c. Identity is situated (linked to institution of practice/ cultural activity settings). Cultural identity is a socially situated process. To understand that process, we should analyze the social settings where it takes place. Read more

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ISSA Proceedings 2002 – Let’s Talk: Emotion And The Pragma-Dialectic Model

logo  2002-11. Introduction
The purpose of this paper is to continue my programme of making space within the major argumentative theories for human emotion (Gilbert 1997, 1997a, 2001, 2002). I believe that there is, in fact, no argument, no disagreement, perhaps even no communication without at least a minimal emotional component. At the least, writers such as Damasio (1994) see emotion in the form of preference, choice and concern as necessary conditions for caring enough to take up a position. Still, it is not an essential hypothesis of this programme that there exist no argumentative interactions that are devoid of emotion. Moreover, there may be ideal critical discussions as envisaged in the Pragma-Dialectic (PD) model that are wholly rational and disinterested. It is sufficient for my concerns that the vast majority of human dissensual communications contain at least a modest element of emotional commitment.
While the fact that emotion plays some role in most argumentative interactions is sufficient to make its study important, the real key is that in many such interactions the role played by emotions is crucial. Emotional attachment explains why we hold on to a position that is clearly untenable, or defend a view that is indefensible. But even when such extremes are not at issue, the understanding of why a position appeals to a proponent is often part and parcel of the reasons for the its maintenance. Moreover, in a significant number of arguments, the real issues are not those discursive matters initially raised, but rather the feelings of the proponent who raised them. In the majority, however, there is an integration between the emotional and logical, an intermixing that is frequently so thorough that separation is difficult if not impossible. (This, of course, supposes that such a separation is philosophically comprehensible in the first place).
As human communicators we are attuned to the emotional communications being transmitted by our dispute partners. We are aware of and constantly process messages for their sincerity, truth, and the feelings, such as anger, love and fear, embedded in them. These aspects of a message, whether explicit or implicit, frequently direct or inform our subsequent moves within the interaction. Understanding what someone means or intends, whether referring to logical or emotional content is always a matter of interpretation and processing (Gilbert, 2002). Language, as Wittgenstein showed us, is rarely so simple as to be incapable of misinterpretation; no message is so straightforward as to be impossible to misunderstand. More, it is often necessary to be familiar with the language and social customs of particular sub groups in order to be able to truly follow the implicit meanings and references in their communications (Willard, 1989). Read more

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ISSA Proceedings 2002 – On Toulmin’s Fields And Wittgenstein’s Later Views On Logic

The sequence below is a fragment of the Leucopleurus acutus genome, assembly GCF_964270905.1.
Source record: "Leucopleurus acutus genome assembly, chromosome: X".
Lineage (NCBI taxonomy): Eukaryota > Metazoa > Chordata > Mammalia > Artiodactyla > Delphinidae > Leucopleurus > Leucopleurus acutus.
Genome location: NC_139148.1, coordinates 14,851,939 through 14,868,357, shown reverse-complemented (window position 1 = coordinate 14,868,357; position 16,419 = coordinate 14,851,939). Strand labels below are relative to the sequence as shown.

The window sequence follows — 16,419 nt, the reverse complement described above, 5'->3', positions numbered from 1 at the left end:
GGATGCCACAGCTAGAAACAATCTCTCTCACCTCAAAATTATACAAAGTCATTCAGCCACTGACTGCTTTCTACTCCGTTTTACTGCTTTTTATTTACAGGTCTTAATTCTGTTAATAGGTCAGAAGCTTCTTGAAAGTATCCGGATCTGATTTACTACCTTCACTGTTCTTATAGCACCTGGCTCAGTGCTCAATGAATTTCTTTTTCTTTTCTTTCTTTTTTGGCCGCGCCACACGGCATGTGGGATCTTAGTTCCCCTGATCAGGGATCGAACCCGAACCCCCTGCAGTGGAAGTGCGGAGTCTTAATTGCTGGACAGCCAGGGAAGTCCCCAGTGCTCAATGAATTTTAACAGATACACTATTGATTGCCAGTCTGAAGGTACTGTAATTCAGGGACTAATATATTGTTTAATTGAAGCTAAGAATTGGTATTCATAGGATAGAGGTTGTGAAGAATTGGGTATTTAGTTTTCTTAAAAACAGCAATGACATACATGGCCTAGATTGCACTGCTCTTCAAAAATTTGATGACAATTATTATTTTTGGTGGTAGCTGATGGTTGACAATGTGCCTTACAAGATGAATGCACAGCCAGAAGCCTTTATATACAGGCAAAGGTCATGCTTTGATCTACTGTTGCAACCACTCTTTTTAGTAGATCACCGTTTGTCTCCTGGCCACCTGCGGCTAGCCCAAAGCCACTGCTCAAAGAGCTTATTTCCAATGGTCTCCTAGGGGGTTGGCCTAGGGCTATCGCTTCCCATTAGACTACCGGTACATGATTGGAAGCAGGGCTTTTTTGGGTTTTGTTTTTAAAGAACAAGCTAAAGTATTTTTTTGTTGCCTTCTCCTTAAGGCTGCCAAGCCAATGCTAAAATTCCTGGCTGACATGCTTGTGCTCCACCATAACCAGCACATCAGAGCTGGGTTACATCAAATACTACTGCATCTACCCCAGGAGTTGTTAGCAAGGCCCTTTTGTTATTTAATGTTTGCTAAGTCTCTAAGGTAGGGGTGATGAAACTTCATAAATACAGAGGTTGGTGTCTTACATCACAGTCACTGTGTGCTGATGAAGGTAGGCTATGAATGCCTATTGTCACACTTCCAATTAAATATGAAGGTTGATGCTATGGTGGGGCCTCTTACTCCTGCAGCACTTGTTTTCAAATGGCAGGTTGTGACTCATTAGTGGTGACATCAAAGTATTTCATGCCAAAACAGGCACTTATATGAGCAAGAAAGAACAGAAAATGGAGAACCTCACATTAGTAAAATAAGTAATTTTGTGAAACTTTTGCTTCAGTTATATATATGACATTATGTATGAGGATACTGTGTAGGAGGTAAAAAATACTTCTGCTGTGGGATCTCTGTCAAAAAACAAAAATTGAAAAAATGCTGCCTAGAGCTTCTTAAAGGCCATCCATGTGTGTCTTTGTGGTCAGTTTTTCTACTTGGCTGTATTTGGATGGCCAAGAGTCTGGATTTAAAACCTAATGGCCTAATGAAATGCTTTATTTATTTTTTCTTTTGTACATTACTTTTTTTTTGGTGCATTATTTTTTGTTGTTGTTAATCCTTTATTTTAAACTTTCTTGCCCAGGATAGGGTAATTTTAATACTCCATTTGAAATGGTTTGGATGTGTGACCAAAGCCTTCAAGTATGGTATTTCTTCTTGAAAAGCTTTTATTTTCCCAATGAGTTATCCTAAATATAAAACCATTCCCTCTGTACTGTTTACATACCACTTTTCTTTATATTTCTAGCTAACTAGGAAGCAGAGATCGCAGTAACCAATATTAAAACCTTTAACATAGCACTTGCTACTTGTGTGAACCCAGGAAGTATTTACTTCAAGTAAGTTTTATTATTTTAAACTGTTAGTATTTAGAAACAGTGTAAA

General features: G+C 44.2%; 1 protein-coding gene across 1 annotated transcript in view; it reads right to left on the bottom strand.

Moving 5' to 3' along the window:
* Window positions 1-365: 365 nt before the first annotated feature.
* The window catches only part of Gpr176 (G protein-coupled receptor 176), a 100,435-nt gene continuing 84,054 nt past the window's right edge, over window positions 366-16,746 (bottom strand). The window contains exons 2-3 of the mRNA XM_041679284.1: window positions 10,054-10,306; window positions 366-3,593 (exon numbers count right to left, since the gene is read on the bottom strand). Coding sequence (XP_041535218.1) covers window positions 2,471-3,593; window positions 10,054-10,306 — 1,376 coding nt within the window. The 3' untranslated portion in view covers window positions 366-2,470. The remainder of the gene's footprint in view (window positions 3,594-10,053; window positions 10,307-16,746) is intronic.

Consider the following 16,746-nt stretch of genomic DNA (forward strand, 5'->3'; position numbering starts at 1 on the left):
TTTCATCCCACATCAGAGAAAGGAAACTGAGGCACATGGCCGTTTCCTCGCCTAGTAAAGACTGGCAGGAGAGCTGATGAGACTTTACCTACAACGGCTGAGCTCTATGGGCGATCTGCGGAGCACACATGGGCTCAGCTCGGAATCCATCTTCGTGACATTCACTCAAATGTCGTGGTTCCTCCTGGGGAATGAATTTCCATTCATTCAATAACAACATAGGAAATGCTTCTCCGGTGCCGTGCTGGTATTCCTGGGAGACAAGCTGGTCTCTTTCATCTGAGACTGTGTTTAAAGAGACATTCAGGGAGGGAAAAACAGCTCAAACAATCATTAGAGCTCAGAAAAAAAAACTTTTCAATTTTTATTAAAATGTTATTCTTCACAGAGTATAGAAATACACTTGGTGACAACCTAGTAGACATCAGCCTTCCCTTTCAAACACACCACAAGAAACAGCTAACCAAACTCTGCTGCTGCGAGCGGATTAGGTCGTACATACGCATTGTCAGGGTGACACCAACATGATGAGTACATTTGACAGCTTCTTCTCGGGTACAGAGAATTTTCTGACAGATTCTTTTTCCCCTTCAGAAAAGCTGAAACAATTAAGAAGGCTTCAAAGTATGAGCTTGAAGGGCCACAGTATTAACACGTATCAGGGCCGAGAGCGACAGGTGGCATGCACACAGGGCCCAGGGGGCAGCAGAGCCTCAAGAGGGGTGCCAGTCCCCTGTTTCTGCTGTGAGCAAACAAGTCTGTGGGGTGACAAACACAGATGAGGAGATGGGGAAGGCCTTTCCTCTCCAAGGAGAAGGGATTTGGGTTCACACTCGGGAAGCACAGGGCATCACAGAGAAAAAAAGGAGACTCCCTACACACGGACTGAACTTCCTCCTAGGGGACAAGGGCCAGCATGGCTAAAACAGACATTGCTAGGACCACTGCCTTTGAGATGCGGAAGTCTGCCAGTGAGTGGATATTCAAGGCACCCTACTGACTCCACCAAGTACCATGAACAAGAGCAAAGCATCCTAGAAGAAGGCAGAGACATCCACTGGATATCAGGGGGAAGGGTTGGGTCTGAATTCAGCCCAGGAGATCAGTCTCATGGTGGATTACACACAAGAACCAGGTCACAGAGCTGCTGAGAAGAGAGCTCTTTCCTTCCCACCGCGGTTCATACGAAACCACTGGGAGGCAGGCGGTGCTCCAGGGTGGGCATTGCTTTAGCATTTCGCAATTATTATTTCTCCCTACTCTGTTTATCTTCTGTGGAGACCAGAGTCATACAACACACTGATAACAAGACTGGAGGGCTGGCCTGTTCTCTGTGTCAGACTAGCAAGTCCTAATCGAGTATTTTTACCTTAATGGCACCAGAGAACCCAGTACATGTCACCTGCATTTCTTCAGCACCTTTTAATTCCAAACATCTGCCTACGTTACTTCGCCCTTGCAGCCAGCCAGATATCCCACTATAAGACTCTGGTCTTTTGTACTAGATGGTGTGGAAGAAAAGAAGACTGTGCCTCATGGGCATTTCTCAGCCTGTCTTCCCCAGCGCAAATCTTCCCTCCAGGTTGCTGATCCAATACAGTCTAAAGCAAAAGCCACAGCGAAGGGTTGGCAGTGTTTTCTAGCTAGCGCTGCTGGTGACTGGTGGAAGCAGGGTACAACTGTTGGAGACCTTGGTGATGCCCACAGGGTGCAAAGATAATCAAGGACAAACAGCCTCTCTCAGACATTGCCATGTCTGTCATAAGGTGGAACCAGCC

logo  2002-11. Toumlin’s Fields: An Interpretative Conundrum
Perhaps one of the most significant contributions to the study of argument and applied epistemology since Aristotle’s Topics was the introduction of the concept of a field of argument. Together with his Data-Warrant-Claim [D-W-C] model of argument, argument fields were Toulmin’s principal theoretical device in the constructive program he launched against the formal model of argument analysis and evaluation. The problem for the contemporary argumentation theorist is: How ought Toulmin’s concept of argument field to be interpreted, operationalized and applied in the projects of argument analysis and evaluation.
Willard has mused that the concept’s “most attractive feature … [is] that it can be made to say virtually anything” (1981: 21). To this, Zarefsky, has, more solemnly, added “there are so many different notions of fields that the result is conceptual confusion” (1982: 191). Before attempting to fathom this interpretive conundrum, it is perhaps best to situate the discussion by observing the significance and function of the concept of field in Toulmin’s overall theory of argument.

1.1 The Field-Dependency Thesis
Certainly, the most significant feature of argument fields is the thesis of field-dependency. Toulmin introduced the concept of field in answer to the question: “How far can justifcatory arguments take one and the same form, or involve appeal to one and the same standards, in all the different kinds of case which we have occasion to consider” (1958: 14)? On Toulmin’s account, there can be no single, abstract model that successfully captures the rational structure of all argument. Instead, while some features of arguments are field-invariant, others vary according to the field to which an argument belongs. For Toulmin, then, the first reason, that fields are significant to the study of argument is that theorists will be unable to create accurate models of argument unless we appreciate the nature, boundaries, and inner structure of argument fields. In fact, by failing to appreciate the field-dependency of certain features of argument, theorists fail to appreciate something fundamental about the very nature of justification.